The Addition of Hip Arthroscopy to Periacetabular Osteotomy Does Not Increase Complication Rates: A Prospective Case Series

Casey M. Sabbag, Jeffrey J. Nepple, Cecilia Pascual-Garrido, Gopal R. Lalchandani, John C. Clohisy, Rafael J. Sierra

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32 Scopus citations


Background: Previous studies on periacetabular osteotomy (PAO) reported complication and reoperation rates of 5.9% and 10%, respectively. Hip arthroscopy is increasingly utilized as an adjunct procedure to PAO to precisely treat associated intra-articular pathology. The addition of this procedure has the potential of further increasing complication rates. Purpose: To determine the rates of complication and reoperation of combined hip arthroscopy and PAO for the treatment of acetabular deformities and associated intra-articular lesions. Study Design: Case series; Level of evidence, 4. Methods: Using a prospective database, the authors retrospectively reviewed 248 hips (240 patients) that underwent combined hip arthroscopy and PAO between 2007 and 2016. Data were collected at scheduled follow-up visits at approximately 1 month, 3 to 4 months, and 1 and 2 years after surgery. Mean follow-up from surgery was 3 years (range, 1-8 years). A total of 220 PAOs were done for symptomatic acetabular dysplasia, 18 for symptomatic acetabular retroversion, and 10 for combined acetabular dysplasia and acetabular retroversion. Central compartment arthroscopy was performed for treatment of intra-articular chondrolabral pathology in all cases. Select cases underwent femoral head-neck junction osteochondroplasty either arthroscopically before the PAO or through an open approach after it. Complications were graded according to the modified Dindo-Clavien complication scheme, which was validated for hip preservation procedures. Reoperations (excluding hardware removal) were recorded. Results: Grade III complications occurred among 7 patients (3%) while there were no grade IV complications. Grade III complications included deep infection (n = 3), wound dehiscence (n = 1), hematoma requiring exploration (n = 1), symptomatic heterotopic ossification requiring excision (n = 1), and deep venous thrombosis (n = 1). There were 13 reoperations (5%), and 3 were repeat hip arthroscopy. Univariate Cox hazard models were used to estimate the relative risk factors for complication and reoperation. Increased age (per decade) showed over twice the increased likelihood for complications (hazard ratio, 2.5; 95% CI, 1.67-3.74). Also, preoperative diagnosis of acetabular retroversion, not acetabular dysplasia, showed >3 times the increased risk of reoperation (hazard ratio, 3.05; 95% CI, 1.41-6.61). Conclusion: The rate of complications reported is comparable (3%) with previously published complication rates of PAO without hip arthroscopy. In this cohort, increasing age and diagnosis of acetabular retroversion were associated with higher complication and reoperation rates.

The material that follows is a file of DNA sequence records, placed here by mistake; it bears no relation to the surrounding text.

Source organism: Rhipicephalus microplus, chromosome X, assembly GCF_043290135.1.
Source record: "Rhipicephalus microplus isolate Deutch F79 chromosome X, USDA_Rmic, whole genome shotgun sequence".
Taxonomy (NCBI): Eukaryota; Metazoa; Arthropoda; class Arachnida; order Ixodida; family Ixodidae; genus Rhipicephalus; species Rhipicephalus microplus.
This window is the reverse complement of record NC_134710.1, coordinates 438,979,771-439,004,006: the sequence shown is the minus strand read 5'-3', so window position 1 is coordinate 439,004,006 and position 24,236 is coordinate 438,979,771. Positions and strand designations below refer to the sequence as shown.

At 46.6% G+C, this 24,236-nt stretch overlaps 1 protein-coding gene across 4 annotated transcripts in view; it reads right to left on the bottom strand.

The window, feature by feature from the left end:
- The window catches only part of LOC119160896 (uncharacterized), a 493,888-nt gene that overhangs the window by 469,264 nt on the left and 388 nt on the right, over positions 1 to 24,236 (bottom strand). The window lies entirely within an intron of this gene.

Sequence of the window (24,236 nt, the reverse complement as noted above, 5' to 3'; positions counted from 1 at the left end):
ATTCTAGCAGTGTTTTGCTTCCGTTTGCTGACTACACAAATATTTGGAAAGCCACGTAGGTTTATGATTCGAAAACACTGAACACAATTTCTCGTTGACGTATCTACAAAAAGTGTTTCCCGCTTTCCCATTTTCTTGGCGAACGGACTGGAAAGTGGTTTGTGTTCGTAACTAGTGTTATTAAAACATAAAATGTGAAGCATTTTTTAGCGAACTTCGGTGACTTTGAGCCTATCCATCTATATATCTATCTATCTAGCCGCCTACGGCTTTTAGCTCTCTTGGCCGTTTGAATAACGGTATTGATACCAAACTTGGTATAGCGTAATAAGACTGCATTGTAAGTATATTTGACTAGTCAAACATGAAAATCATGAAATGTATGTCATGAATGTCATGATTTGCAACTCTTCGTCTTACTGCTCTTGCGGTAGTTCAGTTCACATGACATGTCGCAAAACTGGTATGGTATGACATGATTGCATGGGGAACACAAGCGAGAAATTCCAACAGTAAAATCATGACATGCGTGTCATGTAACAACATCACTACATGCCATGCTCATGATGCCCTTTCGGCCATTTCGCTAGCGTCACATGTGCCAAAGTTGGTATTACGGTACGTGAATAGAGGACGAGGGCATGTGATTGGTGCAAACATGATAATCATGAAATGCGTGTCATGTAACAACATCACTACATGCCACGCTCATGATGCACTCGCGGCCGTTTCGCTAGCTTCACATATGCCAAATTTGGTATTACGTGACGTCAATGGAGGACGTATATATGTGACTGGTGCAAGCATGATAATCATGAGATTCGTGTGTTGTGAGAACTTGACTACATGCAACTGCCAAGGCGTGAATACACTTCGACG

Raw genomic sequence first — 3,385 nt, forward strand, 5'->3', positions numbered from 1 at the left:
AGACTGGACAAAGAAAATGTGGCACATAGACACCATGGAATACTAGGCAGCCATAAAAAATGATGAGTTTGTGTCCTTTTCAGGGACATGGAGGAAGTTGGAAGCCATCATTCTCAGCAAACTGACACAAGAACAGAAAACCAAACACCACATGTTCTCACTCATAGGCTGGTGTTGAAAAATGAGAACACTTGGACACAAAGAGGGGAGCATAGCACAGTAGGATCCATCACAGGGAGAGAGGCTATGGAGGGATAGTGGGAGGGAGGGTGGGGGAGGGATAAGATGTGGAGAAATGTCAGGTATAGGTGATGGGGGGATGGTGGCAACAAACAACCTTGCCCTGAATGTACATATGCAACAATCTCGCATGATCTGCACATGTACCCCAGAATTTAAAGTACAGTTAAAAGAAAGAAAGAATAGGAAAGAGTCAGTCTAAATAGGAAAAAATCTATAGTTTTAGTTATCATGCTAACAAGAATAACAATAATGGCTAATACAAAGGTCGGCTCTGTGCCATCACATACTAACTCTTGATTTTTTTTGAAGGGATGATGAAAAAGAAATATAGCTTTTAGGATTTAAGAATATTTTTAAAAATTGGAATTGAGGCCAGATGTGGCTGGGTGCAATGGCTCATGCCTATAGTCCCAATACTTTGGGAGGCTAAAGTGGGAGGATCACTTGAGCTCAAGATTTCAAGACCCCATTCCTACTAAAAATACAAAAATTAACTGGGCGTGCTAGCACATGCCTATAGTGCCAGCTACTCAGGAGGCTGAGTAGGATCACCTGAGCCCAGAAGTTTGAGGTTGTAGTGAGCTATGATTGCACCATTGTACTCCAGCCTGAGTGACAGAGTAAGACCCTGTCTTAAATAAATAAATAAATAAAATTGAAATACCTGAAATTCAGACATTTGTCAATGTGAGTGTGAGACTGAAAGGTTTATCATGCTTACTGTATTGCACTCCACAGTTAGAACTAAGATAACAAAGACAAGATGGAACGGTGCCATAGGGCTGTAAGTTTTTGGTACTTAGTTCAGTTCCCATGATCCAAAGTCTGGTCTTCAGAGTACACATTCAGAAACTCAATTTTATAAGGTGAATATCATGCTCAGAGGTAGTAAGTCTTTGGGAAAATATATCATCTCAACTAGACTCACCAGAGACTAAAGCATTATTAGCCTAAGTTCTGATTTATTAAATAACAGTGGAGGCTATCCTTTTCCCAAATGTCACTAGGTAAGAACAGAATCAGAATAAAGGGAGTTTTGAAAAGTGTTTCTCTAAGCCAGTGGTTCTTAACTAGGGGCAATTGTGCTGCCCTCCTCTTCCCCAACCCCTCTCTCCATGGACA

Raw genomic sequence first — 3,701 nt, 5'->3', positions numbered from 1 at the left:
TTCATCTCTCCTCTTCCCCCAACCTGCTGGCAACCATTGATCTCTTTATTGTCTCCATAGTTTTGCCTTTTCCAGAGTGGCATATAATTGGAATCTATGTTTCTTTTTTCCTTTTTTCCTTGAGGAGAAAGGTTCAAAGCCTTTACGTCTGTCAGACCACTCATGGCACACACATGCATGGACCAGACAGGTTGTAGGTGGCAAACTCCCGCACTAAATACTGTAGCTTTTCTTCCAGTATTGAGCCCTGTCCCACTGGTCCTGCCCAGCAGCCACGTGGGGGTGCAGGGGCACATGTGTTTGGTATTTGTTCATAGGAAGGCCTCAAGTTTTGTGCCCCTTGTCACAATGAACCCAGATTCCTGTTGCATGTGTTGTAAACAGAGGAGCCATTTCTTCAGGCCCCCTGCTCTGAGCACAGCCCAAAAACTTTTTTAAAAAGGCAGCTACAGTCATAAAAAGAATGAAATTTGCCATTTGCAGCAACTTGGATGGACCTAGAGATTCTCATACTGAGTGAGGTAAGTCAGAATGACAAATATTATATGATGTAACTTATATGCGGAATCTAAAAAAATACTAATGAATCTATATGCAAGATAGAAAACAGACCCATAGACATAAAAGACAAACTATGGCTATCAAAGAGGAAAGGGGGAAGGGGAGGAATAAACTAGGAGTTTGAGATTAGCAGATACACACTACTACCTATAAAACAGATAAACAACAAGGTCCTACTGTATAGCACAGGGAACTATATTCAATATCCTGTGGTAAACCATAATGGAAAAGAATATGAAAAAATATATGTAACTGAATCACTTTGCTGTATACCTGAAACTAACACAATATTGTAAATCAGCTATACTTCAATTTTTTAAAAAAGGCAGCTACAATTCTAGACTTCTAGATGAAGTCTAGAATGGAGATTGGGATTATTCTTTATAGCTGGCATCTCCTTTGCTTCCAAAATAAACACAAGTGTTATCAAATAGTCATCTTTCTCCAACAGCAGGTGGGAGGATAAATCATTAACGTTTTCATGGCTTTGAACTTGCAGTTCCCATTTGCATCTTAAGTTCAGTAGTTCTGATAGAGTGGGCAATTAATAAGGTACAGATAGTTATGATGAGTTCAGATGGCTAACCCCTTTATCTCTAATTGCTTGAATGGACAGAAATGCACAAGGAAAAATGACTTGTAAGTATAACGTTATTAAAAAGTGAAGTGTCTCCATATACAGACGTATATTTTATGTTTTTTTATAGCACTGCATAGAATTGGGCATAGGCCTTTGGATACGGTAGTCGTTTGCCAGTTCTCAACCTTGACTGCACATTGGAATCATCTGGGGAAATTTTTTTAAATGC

Original languageEnglish
Pages (from-to)543-551
Number of pages9
JournalAmerican Journal of Sports Medicine
Issue number3
StatePublished - Mar 1 2019


  • Dindo-Clavien
  • complications
  • hip arthroscopy
  • periacetabular osteotomy
  • reoperations


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